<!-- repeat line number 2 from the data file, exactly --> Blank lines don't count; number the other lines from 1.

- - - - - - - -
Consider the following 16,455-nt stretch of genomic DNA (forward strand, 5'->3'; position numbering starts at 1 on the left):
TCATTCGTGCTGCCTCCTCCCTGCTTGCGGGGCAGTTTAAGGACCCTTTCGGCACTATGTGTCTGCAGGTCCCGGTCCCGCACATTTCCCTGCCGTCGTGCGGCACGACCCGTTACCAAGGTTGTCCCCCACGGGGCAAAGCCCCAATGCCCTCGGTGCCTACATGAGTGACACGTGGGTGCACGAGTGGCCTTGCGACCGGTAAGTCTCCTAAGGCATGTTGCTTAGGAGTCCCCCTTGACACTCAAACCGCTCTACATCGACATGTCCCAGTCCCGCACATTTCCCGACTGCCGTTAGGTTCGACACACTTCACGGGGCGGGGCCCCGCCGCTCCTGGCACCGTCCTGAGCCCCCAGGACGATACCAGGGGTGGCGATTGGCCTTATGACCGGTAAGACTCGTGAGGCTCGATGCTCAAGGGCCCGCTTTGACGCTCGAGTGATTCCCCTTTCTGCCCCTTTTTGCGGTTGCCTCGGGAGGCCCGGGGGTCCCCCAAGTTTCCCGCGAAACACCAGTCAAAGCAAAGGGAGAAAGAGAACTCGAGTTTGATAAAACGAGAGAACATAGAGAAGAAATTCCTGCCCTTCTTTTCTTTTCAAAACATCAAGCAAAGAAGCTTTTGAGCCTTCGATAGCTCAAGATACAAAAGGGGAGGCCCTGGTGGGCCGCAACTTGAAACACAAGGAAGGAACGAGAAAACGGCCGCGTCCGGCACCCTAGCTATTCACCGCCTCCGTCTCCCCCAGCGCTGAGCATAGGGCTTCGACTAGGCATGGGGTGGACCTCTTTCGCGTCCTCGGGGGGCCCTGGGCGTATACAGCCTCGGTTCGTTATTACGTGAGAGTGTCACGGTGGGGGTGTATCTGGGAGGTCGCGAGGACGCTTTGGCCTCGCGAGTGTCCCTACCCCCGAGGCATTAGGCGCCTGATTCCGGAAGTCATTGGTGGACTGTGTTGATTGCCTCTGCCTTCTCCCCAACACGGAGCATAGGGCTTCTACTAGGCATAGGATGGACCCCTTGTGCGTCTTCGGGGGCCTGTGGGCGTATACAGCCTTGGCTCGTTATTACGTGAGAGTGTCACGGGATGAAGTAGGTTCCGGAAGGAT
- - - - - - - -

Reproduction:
TCATTCGTGCTGCCTCCTCCCTGCTTGCGGGGCAGTTTAAGGACCCTTTCGGCACTATGTGTCTGCAGGTCCCGGTCCCGCACATTTCCCTGCCGTCGTGCGGCACGACCCGTTACCAAGGTTGTCCCCCACGGGGCAAAGCCCCAATGCCCTCGGTGCCTACATGAGTGACACGTGGGTGCACGAGTGGCCTTGCGACCGGTAAGTCTCCTAAGGCATGTTGCTTAGGAGTCCCCCTTGACACTCAAACCGCTCTACATCGACATGTCCCAGTCCCGCACATTTCCCGACTGCCGTTAGGTTCGACACACTTCACGGGGCGGGGCCCCGCCGCTCCTGGCACCGTCCTGAGCCCCCAGGACGATACCAGGGGTGGCGATTGGCCTTATGACCGGTAAGACTCGTGAGGCTCGATGCTCAAGGGCCCGCTTTGACGCTCGAGTGATTCCCCTTTCTGCCCCTTTTTGCGGTTGCCTCGGGAGGCCCGGGGGTCCCCCAAGTTTCCCGCGAAACACCAGTCAAAGCAAAGGGAGAAAGAGAACTCGAGTTTGATAAAACGAGAGAACATAGAGAAGAAATTCCTGCCCTTCTTTTCTTTTCAAAACATCAAGCAAAGAAGCTTTTGAGCCTTCGATAGCTCAAGATACAAAAGGGGAGGCCCTGGTGGGCCGCAACTTGAAACACAAGGAAGGAACGAGAAAACGGCCGCGTCCGGCACCCTAGCTATTCACCGCCTCCGTCTCCCCCAGCGCTGAGCATAGGGCTTCGACTAGGCATGGGGTGGACCTCTTTCGCGTCCTCGGGGGGCCCTGGGCGTATACAGCCTCGGTTCGTTATTACGTGAGAGTGTCACGGTGGGGGTGTATCTGGGAGGTCGCGAGGACGCTTTGGCCTCGCGAGTGTCCCTACCCCCGAGGCATTAGGCGCCTGATTCCGGAAGTCATTGGTGGACTGTGTTGATTGCCTCTGCCTTCTCCCCAACACGGAGCATAGGGCTTCTACTAGGCATAGGATGGACCCCTTGTGCGTCTTCGGGGGCCTGTGGGCGTATACAGCCTTGGCTCGTTATTACGTGAGAGTGTCACGGGATGAAGTAGGTTCCGGAAGGAT